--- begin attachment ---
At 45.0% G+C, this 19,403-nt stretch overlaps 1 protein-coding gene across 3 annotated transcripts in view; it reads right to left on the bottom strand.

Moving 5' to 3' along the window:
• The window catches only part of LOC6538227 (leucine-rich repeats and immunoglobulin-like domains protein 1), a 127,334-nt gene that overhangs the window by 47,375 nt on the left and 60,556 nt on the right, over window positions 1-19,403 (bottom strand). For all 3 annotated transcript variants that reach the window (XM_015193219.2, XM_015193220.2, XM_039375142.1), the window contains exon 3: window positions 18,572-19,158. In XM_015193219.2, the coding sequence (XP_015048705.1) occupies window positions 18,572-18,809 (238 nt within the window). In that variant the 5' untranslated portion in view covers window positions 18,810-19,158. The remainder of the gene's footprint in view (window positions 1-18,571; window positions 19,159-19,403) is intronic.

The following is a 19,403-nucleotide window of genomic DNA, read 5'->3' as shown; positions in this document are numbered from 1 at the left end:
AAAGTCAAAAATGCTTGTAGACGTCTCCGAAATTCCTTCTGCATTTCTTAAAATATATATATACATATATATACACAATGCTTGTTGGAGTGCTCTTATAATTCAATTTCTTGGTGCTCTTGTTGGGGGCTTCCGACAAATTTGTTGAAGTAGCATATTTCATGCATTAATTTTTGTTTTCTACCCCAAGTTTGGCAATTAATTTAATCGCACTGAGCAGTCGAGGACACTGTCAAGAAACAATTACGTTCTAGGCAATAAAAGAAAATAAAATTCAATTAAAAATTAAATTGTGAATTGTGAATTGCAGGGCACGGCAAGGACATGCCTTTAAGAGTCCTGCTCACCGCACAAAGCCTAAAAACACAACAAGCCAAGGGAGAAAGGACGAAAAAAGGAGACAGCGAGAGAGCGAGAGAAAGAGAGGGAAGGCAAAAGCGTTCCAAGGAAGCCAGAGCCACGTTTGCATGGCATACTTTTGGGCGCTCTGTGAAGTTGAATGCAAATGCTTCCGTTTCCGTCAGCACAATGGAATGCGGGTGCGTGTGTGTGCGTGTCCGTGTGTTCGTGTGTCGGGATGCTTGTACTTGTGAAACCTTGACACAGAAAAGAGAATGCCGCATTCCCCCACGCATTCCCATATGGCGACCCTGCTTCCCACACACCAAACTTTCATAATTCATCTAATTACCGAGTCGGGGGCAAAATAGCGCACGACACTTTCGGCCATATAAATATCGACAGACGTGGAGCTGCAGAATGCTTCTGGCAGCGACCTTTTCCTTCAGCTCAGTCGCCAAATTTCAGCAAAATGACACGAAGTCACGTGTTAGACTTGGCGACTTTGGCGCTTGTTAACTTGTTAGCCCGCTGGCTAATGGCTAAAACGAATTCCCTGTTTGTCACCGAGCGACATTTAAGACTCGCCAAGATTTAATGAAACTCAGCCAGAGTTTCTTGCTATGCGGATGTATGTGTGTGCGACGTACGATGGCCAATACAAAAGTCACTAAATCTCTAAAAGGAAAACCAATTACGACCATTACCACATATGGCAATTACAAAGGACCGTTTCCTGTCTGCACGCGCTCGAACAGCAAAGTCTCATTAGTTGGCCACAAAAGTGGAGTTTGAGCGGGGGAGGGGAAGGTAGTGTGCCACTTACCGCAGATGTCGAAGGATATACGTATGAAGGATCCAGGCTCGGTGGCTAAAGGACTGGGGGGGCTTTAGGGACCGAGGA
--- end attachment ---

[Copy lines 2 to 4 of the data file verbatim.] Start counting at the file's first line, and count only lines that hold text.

Moving 5' to 3' along the window:
• The window catches only part of LOC6538227 (leucine-rich repeats and immunoglobulin-like domains protein 1), a 127,334-nt gene that overhangs the window by 47,375 nt on the left and 60,556 nt on the right, over window positions 1-19,403 (bottom strand). For all 3 annotated transcript variants that reach the window (XM_015193219.2, XM_015193220.2, XM_039375142.1), the window contains exon 3: window positions 18,572-19,158. In XM_015193219.2, the coding sequence (XP_015048705.1) occupies window positions 18,572-18,809 (238 nt within the window). In that variant the 5' untranslated portion in view covers window positions 18,810-19,158. The remainder of the gene's footprint in view (window positions 1-18,571; window positions 19,159-19,403) is intronic.

The following is a 19,403-nucleotide window of genomic DNA, read 5'->3' as shown; positions in this document are numbered from 1 at the left end: